Maghreb neighbours compete over African turf
Tunis - North African neighbours Algeria and Morocco pledged to increase economic ties with the rest of the continent as Rabat gears up to enter the African Union 34 years after it left its predecessor bloc due to a diplomatic dispute over Western Sahara.
Four decades of security and military rivalries between Morocco and Algeria have been costly for both countries but economic competition could spur reform, particularly in Algeria, where the economy is dominated by the state.
Moroccan King Mohammed VI called on his government to formulate a comprehensive policy towards Africa.
“The government must come up with a policy looking to Africa as a whole,” the king said in a speech broadcast from Dakar, Senegal, where he was on an official visit.
“We expect government ministers to give the same priority for Africa in their tasks and trips as they do for Western states,” he said in the speech marking the anniversary of the 1975 “Green March” in which Moroccan forces occupied most of Western Sahara after the withdrawal of colonial Spanish authorities.
Algeria has backed Polisario Front forces, which fought Morocco in Western Sahara until a UN-brokered ceasefire in 1991. In 1982, the predecessor of the African Union — the Organisation of African Unity (OAU) — recognised the Sahrawi Arab Democratic Republic declared by the Polisario Front in the strip of Western Sahara it controls. Morocco withdrew from the OAU in protest two years later.
Rabat announced in July that it wanted to join the African Union, having concluded, analysts said, that its absence had not helped it present its case regarding Western Sahara, which its views as southern provinces of Morocco.
A day after the king’s speech, Algeria announced its own plan for expanding economic cooperation with the rest of Africa.
Algerian Foreign Minister Ramtane Lamamra and Algerian businessman Ali Haddad said at a news conference that Algiers would host an African Investment Forum in December with 1,600 business people expected to attend.
The event would kick-start broader cooperation between Algeria and Africa, the minister said. Its aim was “to reach a stage of cooperation that goes beyond trade to focus on investment with the aim of developing the potential that Africa enjoys”, Lamamra said.
Haddad said Algeria, which has few exports apart from oil and gas, would seek to expand cooperation and investment in Africa to help diversify its economy.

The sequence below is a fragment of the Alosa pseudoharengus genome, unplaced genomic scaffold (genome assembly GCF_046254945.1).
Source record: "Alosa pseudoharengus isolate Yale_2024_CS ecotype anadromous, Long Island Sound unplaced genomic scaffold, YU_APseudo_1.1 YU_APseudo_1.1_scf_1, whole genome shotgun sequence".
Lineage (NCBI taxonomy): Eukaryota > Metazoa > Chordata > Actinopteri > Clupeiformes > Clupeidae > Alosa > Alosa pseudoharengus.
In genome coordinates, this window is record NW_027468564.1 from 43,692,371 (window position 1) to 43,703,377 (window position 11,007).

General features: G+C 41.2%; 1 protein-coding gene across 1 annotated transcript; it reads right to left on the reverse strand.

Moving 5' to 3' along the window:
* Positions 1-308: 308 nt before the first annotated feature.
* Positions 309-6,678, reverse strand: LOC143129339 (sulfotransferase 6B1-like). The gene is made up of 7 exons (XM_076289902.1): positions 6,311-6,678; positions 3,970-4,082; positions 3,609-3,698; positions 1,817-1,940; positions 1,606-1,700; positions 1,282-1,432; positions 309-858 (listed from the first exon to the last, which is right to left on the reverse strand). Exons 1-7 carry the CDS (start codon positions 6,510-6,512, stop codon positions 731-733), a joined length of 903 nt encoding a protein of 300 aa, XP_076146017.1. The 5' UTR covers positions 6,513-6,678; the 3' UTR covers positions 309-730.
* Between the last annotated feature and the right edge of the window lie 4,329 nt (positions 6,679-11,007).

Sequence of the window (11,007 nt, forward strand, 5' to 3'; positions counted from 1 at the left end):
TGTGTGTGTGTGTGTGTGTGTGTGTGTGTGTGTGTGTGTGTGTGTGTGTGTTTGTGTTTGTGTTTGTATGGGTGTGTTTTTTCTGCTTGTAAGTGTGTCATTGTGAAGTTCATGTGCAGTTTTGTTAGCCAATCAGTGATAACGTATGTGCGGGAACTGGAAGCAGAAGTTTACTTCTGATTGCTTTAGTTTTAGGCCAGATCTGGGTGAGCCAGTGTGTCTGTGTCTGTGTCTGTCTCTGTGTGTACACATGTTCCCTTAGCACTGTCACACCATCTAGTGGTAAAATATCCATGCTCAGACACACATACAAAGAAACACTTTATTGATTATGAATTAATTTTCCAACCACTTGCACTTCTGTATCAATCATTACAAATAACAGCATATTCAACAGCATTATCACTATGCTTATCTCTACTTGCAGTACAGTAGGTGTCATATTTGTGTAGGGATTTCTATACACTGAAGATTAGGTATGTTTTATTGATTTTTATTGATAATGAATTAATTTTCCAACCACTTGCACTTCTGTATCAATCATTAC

“The planned cooperation and partnerships with Africa will focus on food security, farming, energy transition, human resources and telecommunications,” Haddad said.
Algeria watchers see Haddad as one of the most loyal supporters of 79-year-old President Abdelaziz Bouteflika and a bridge between the government and the private sector.
Haddad is the owner of the Algerian construction group ETRHB and heads the main employers’ federation.
Algeria enjoys wider political influence in Africa because of its strong ties with its states, including the continent’s two biggest economies — South Africa and Nigeria. Morocco has a significant presence mainly in Francophone West Africa due to economic, religious and cultural ties.
Morocco has stepped up efforts to improve relations with other African countries to neutralise Algeria’s attempts to bolster diplomatic support for the Polisario Front.
Algeria’s economy is heavily reliant on oil and gas, which account for up to 98% of its exports and 36% of its gross domestic product, but it has no significant investments in the rest of Africa.
However, it has bigger state resources than Morocco with a gross domestic product (GDP) of more than $170 billion and foreign currency reserves of more than $140 billion.
Morocco has a more diversified economy and a more dynamic private sector. The mostly privately owned Attijari bank is in 14 African countries. Maroc Telecom has ten affiliates in Africa and Royal Air Maroc flies to 22 destinations in Africa versus Air Algérie’s five.
Together, Moroccan firms invested more than $2 billion in Africa from 2009-15.